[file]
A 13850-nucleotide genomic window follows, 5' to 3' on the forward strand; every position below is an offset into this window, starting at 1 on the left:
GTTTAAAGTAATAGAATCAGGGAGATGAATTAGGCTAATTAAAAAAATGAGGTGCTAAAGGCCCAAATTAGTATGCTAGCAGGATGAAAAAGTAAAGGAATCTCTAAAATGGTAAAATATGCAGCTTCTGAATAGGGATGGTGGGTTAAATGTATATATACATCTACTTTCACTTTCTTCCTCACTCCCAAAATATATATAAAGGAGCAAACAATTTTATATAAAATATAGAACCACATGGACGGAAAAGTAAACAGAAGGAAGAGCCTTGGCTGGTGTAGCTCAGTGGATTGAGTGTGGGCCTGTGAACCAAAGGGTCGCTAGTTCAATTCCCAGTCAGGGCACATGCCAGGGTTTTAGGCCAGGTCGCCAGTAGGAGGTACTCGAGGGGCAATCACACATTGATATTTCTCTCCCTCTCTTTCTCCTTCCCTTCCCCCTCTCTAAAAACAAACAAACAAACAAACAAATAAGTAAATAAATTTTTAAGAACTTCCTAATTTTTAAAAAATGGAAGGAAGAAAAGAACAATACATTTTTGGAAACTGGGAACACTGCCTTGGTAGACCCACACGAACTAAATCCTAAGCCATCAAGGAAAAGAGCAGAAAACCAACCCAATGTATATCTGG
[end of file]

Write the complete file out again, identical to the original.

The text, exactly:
A 13850-nucleotide genomic window follows, 5' to 3' on the forward strand; every position below is an offset into this window, starting at 1 on the left:
GTTTAAAGTAATAGAATCAGGGAGATGAATTAGGCTAATTAAAAAAATGAGGTGCTAAAGGCCCAAATTAGTATGCTAGCAGGATGAAAAAGTAAAGGAATCTCTAAAATGGTAAAATATGCAGCTTCTGAATAGGGATGGTGGGTTAAATGTATATATACATCTACTTTCACTTTCTTCCTCACTCCCAAAATATATATAAAGGAGCAAACAATTTTATATAAAATATAGAACCACATGGACGGAAAAGTAAACAGAAGGAAGAGCCTTGGCTGGTGTAGCTCAGTGGATTGAGTGTGGGCCTGTGAACCAAAGGGTCGCTAGTTCAATTCCCAGTCAGGGCACATGCCAGGGTTTTAGGCCAGGTCGCCAGTAGGAGGTACTCGAGGGGCAATCACACATTGATATTTCTCTCCCTCTCTTTCTCCTTCCCTTCCCCCTCTCTAAAAACAAACAAACAAACAAACAAATAAGTAAATAAATTTTTAAGAACTTCCTAATTTTTAAAAAATGGAAGGAAGAAAAGAACAATACATTTTTGGAAACTGGGAACACTGCCTTGGTAGACCCACACGAACTAAATCCTAAGCCATCAAGGAAAAGAGCAGAAAACCAACCCAATGTATATCTGG